Improving the Efficacy of Cisplatin in Colon Cancer HT- 29 Cells via Combination Therapy with Selenium

Research Article

Austin J Pharmacol Ther. 2014; 2 (2). 1013

Improving the Efficacy of Cisplatin in Colon Cancer HT– 29 Cells via Combination Therapy with Selenium

Stockert A1*, Kinder D1, Christ M2, Amend K3, Aulthouse A4

1Department of Pharmaceutical and Biomedical Sciences, Raabe College of Pharmacy, Ohio Northern University, Ada, OH

2Mount Carmel Health System, Columbus, OH

3Physicians Assistant Program, University of Saint Francis, Fort Wayne, IN

4Department of Biological Sciences and Allied Health, Getty College of Arts and Sciences, Ohio Northern University, Ada, OH

*Corresponding author: : Amy Stockert, Department of Pharmaceutical and Biomedical Sciences, Raabe College of Pharmacy, Ohio Northern University, Ada, OH

Received: February 03, 2014; Accepted: February 10, 2014; Published: February 13, 2014


Cis–platinum is generally not effective against slow growing colon cancer. Glutathione peroxidase is a seleno–enzyme that inactivates reactive oxygen species (ROS). Research suggests that high levels of ROS may alter cisplatinum efficacy. The effect of selenite supplementation during cis–platinum treatment in HT–29 colon cancer cells was explored. Agarose culture allowed cells to grow in 3D, form colonies, as well as allow independent analysis of mitosis, cell viability, and ROS breakdown. Single cells were suspended in agarose and grown 7 days. Cultures were un– or pre– treated with selenite at day 0. On day 4, cultures were treated with cis–platinum alone or in conjunction with selenite. At 7 days, cell viability and mitotic activity were evaluated. ROS breakdown was quantified using an assay of glutathione peroxidase activity. Selenite at low doses did not affect cell viability or mitosis. Cultures treated with the selenite ⁄ cis–platinum combination exhibited higher ROS breakdown and increased cis–platinum efficacy. Where colonies are already formed, cisplatinum alone was not as effective as the cis–platinum ⁄ selenite combination. Additionally, ROS breakdown was increased in cells treated with the cisplatinum ⁄ selenite combination suggesting a link between ROS levels and cisplatinum efficacy.


The debate regarding selenium and cancer has remained unresolved [1,2]. Research has been completed examining the cancer preventative affects of selenium and have suggested a preventative role for selenium while others concluded that there is no preventative effect [3–7]. In addition to these differences, clinical evidence demonstrates that some cancers are more resistant to traditional therapies such as cis–platin (cis–pt), thus necessitating improved therapeutic options either through combination therapy. Slow growing coloncancer cell lines are among those that have greater tendencies to develop resistance and are less susceptible to cis–pt and other metalcoordination therapies [8–10]. Strong evidence suggests that selenium supplementation with chemotherapeutic agents can decrease the nephrotoxicity from these drugs [11–14]. Similarly, selenium seems to play some role in decreasing the development of resistant cell lines [15–18].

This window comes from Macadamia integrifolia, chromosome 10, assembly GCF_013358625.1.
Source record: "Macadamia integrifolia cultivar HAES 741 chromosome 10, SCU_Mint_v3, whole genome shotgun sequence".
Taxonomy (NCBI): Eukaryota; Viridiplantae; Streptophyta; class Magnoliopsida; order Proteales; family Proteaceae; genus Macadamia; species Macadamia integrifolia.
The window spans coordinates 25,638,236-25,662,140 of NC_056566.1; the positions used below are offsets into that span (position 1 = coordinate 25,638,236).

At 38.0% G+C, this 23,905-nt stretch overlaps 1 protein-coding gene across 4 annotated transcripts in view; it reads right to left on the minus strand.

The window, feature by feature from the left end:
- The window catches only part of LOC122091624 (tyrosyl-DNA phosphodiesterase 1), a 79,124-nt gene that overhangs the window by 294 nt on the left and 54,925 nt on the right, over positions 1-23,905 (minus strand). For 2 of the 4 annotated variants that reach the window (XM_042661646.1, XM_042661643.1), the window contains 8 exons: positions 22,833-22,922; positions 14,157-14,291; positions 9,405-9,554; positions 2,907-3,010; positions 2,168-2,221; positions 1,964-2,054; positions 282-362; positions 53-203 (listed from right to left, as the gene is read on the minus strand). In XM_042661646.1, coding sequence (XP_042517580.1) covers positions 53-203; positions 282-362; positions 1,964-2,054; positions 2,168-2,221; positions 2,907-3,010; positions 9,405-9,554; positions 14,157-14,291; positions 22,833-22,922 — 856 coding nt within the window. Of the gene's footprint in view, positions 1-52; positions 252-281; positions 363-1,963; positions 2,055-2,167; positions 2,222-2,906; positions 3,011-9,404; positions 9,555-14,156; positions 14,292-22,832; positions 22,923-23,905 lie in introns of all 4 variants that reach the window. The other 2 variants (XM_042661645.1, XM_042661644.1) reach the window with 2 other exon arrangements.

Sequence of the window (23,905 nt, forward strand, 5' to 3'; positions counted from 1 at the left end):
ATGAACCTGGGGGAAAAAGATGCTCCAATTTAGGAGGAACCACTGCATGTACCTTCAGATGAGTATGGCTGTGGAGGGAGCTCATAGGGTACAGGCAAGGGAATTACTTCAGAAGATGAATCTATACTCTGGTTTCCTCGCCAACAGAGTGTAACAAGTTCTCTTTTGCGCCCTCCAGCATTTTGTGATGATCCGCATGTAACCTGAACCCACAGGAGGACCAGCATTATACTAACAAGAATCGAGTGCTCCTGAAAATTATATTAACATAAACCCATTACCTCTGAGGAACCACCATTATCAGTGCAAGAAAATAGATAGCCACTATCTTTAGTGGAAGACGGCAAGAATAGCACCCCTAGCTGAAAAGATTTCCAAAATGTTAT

Selenium is linked to a decrease in oxidative damage due to its role in the selenoenzyme glutathione peroxidase. Glutathione peroxidase (GPox) is responsible for the breakdown of hydrogen peroxide into water via the oxidation of reduced glutathione. A flavin dependent enzyme, glutathione reductase is responsible for regenerating the reduced form of glutathione using NADPH as an electron donor. It is expected that selenite supplementation would increase the availability of glutathione peroxidase among other selenium dependent enzymes [19,20].

The majority of the studies thus far have focused on how to either increase reactive oxygen species (ROS) selectively in cancer cells or manage ROS in normal cells thereby protecting them from damage [21–24]. Here we present data suggesting that controlling the amount of ROS in cancer cells may improve the efficacy of cis–pt in colon cancer cell line HT–29. We examined the effects of selenite on the colon cancer cell line HT–29 pre–treated with selenite (sodium selenite) and co–treated with selenite (sodium selenite) and cis–pt. Although it has been demonstrated by this study that cis–pt is capable of blocking proliferation when administered at plating, we were able to show that cis–pt is not as effective when given after colonies have had the opportunity to form. Unfortunately, this loss in effectiveness observed once colonies have formed is the situation that is most physiologically significant. Chemotherapeutics would only be administered after cancerous polyps has developed. Our study demonstrates that combination therapy of cis–pt and selenite increases the number of dead cells found in colonies even when administered after colonies have had the chance to form, making cis–pt a potentially viable option for colon cancer patients despite previous studies suggesting it is not an appropriate first line treatment. Although we hypothesized that pre–treatment with selenite would have this effect, and this was not observed in our study to the extent that co–treatment was effective, co–treatment of se with cis–pt is the clinically relevant treatment regimen.

Materials and Methods

Monolayer culture